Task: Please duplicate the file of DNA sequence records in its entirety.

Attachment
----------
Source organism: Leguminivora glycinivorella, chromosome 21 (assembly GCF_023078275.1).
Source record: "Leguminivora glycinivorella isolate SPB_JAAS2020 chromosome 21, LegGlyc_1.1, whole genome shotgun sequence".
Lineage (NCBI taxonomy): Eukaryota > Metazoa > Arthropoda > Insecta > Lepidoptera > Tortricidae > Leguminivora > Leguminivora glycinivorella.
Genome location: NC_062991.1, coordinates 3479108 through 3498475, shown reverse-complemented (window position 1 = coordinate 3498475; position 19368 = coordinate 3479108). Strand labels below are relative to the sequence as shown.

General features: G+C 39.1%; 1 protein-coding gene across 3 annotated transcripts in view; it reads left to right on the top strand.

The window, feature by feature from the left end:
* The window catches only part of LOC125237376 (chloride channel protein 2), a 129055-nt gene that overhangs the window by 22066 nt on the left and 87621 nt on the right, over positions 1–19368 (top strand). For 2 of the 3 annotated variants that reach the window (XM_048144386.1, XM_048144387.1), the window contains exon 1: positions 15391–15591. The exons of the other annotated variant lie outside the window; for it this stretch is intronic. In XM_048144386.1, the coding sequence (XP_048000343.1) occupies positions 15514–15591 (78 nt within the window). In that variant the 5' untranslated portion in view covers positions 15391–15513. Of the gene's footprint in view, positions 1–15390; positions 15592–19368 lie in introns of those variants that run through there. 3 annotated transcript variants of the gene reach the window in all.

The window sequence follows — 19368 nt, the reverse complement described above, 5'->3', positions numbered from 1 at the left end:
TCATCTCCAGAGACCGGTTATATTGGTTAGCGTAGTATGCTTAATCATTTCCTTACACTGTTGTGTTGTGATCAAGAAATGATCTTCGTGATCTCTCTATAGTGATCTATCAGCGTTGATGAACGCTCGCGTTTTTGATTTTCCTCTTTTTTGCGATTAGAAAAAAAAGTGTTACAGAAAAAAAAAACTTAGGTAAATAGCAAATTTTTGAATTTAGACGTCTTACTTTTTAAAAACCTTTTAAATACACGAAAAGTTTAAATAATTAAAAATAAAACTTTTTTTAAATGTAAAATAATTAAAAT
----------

Source organism: Leguminivora glycinivorella, chromosome 21 (assembly GCF_023078275.1).
Source record: "Leguminivora glycinivorella isolate SPB_JAAS2020 chromosome 21, LegGlyc_1.1, whole genome shotgun sequence".
Lineage (NCBI taxonomy): Eukaryota > Metazoa > Arthropoda > Insecta > Lepidoptera > Tortricidae > Leguminivora > Leguminivora glycinivorella.
Genome location: NC_062991.1, coordinates 3479108 through 3498475, shown reverse-complemented (window position 1 = coordinate 3498475; position 19368 = coordinate 3479108). Strand labels below are relative to the sequence as shown.

General features: G+C 39.1%; 1 protein-coding gene across 3 annotated transcripts in view; it reads left to right on the top strand.

The window, feature by feature from the left end:
* The window catches only part of LOC125237376 (chloride channel protein 2), a 129055-nt gene that overhangs the window by 22066 nt on the left and 87621 nt on the right, over positions 1–19368 (top strand). For 2 of the 3 annotated variants that reach the window (XM_048144386.1, XM_048144387.1), the window contains exon 1: positions 15391–15591. The exons of the other annotated variant lie outside the window; for it this stretch is intronic. In XM_048144386.1, the coding sequence (XP_048000343.1) occupies positions 15514–15591 (78 nt within the window). In that variant the 5' untranslated portion in view covers positions 15391–15513. Of the gene's footprint in view, positions 1–15390; positions 15592–19368 lie in introns of those variants that run through there. 3 annotated transcript variants of the gene reach the window in all.

The window sequence follows — 19368 nt, the reverse complement described above, 5'->3', positions numbered from 1 at the left end:
TCATCTCCAGAGACCGGTTATATTGGTTAGCGTAGTATGCTTAATCATTTCCTTACACTGTTGTGTTGTGATCAAGAAATGATCTTCGTGATCTCTCTATAGTGATCTATCAGCGTTGATGAACGCTCGCGTTTTTGATTTTCCTCTTTTTTGCGATTAGAAAAAAAAGTGTTACAGAAAAAAAAAACTTAGGTAAATAGCAAATTTTTGAATTTAGACGTCTTACTTTTTAAAAACCTTTTAAATACACGAAAAGTTTAAATAATTAAAAATAAAACTTTTTTTAAATGTAAAATAATTAAAAT